The Republican controlled House Financial Services Committee tried to extract plain answers last week from SEC head Gary Gensler regarding government suppression of the crypto sector, and cryptic “regulation by enforcement” actions by the SEC.

The hearing made clear that the committee is preparing to try to provide clarity that Gensler, on behalf of an administration that seems intent to hobble the sector while edging closer and closer to issuing a “Digital Dollar” CBDC, refuses to do.

Perhaps the biggest headline from the hearing was Gensler’s refusal to say whether he believed the second largest market cap crypto, Ethereum, constituted a security.

Committee Chairman Patrick McHenry (R-NC) tried to pin down Genlsler on the issue, though he perhaps betrayed his own limitations of understanding concerning the scope of Ethereum.

Coindesk reported that some crypto industry observers believed Gensler’s ambiguity was actually a good thing for the sector. (“SEC Chair Gensler Declines to Say if Ether Is a Security in Contentious Congressional Hearing,” 19 Apr 2023.)

“This was the best we could possibly hope for, and it gives some cover to not just ETH but also other cryptocurrencies,” the outlet quoted Joshua Ashley Klayman, head of Fintech and head of Blockchain and Digital Assets at Linklaters.

But that view, in light of the SEC’s concrete actions under the Biden administration, seems overly optimistic.

Gensler could’ve plainly signaled that legislation was needed to address the unique novel technology that cryptos represented. But he didn’t, and has consistently painted most cryptos into the “securities” box. 

That he was adamantly ambiguous during hearing testimony could easily be construed as a tactical move, not a crypto friendly signal.

The “Securities” Regulatory Question Persists

Whether the Ethereum token is a security—i.e., primarily a financial instrument with a monetary value—needless to say, was not settled during the hearing.

Many argue crypto tokens like Ethereum represent a fundamentally new paradigm that encapsulates purposes and functions that go well beyond what securities laws developed a century ago could envision.

The Ethereum network ecosystem obviously allows a wide range of digital asset and transaction services and commodity creation activities that go well beyond any sensible traditional understanding of a “financial security.”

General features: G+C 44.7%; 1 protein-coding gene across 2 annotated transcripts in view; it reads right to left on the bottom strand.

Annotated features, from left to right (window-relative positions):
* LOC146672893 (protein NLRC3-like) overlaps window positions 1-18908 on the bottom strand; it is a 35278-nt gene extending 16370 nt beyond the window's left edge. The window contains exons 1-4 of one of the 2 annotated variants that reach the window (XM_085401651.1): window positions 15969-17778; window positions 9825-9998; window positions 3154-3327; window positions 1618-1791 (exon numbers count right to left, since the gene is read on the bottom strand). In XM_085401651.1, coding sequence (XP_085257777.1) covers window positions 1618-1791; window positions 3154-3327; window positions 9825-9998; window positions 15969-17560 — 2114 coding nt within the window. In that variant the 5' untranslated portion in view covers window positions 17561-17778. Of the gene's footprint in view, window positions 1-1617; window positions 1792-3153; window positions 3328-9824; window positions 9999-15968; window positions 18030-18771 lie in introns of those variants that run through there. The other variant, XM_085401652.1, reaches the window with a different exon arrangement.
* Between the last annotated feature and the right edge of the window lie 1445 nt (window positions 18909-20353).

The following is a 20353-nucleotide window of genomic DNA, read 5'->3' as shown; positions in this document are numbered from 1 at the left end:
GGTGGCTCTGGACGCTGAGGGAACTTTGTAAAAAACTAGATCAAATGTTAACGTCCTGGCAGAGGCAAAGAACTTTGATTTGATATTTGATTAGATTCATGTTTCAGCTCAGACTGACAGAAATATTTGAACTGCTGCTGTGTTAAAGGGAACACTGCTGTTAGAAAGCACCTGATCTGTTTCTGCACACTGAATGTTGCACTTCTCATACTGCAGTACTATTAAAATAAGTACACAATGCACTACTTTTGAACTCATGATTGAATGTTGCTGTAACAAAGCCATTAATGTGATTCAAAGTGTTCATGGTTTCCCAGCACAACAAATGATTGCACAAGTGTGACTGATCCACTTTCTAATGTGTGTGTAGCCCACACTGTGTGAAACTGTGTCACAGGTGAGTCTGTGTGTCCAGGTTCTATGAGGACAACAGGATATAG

There are thousands of Ethereum based tokens and projects. Some broad areas of the technology include:

  • NFTS: Ethereum tokens can take the form of digital assets like artworks or concert tickets, with programming features  
  • Payments: Ethereum tokens can be used to make payments for goods and services.
  • Governance and Network: Ethereum tokens can be used to vote on decisions concerning the Ethereum blockchain, and can be staked to ensure accurate and secure validation of network transactions.
  • Crowdfunding: Ethereum tokens can be used to raise funds for projects and businesses.
  • Investments: Ethereum tokens can be invested in, just like stocks or other assets.

Though Gensler provided nothing regarding Ethereum during the hearing, a statement by the SEC concerning his Congressional appearance sounded a different tune. It declared:

“The investing public generally is buying crypto tokens because those investors are anticipating a profit and hoping for a better future. These thousands of tokens often are supported by websites and social media accounts, and generally there are entrepreneurs backing them. The public generally is counting on the efforts of other humans behind these tokens to generate profits on their investment.

“Given that most crypto tokens are securities, it follows that many crypto intermediaries are transacting in securities and have to register with the SEC.”